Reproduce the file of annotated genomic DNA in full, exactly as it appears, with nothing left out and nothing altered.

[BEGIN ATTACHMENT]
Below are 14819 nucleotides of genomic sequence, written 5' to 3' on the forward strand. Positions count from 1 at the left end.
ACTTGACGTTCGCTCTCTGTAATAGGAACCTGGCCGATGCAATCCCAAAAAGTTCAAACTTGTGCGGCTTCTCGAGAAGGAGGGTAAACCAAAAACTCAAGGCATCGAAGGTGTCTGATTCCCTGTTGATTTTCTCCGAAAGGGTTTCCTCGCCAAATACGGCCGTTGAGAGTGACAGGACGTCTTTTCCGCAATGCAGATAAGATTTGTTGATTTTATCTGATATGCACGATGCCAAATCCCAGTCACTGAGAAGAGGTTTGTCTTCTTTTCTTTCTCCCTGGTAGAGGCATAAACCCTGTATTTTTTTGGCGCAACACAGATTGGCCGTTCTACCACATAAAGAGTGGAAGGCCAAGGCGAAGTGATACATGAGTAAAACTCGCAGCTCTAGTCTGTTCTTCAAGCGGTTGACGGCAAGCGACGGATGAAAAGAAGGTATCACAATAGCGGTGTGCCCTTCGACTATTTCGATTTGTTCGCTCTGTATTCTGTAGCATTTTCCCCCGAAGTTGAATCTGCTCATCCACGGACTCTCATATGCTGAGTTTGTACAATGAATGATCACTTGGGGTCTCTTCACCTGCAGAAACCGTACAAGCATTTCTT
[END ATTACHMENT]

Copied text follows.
Below are 14819 nucleotides of genomic sequence, written 5' to 3' on the forward strand. Positions count from 1 at the left end.
ACTTGACGTTCGCTCTCTGTAATAGGAACCTGGCCGATGCAATCCCAAAAAGTTCAAACTTGTGCGGCTTCTCGAGAAGGAGGGTAAACCAAAAACTCAAGGCATCGAAGGTGTCTGATTCCCTGTTGATTTTCTCCGAAAGGGTTTCCTCGCCAAATACGGCCGTTGAGAGTGACAGGACGTCTTTTCCGCAATGCAGATAAGATTTGTTGATTTTATCTGATATGCACGATGCCAAATCCCAGTCACTGAGAAGAGGTTTGTCTTCTTTTCTTTCTCCCTGGTAGAGGCATAAACCCTGTATTTTTTTGGCGCAACACAGATTGGCCGTTCTACCACATAAAGAGTGGAAGGCCAAGGCGAAGTGATACATGAGTAAAACTCGCAGCTCTAGTCTGTTCTTCAAGCGGTTGACGGCAAGCGACGGATGAAAAGAAGGTATCACAATAGCGGTGTGCCCTTCGACTATTTCGATTTGTTCGCTCTGTATTCTGTAGCATTTTCCCCCGAAGTTGAATCTGCTCATCCACGGACTCTCATATGCTGAGTTTGTACAATGAATGATCACTTGGGGTCTCTTCACCTGCAGAAACCGTACAAGCATTTCTT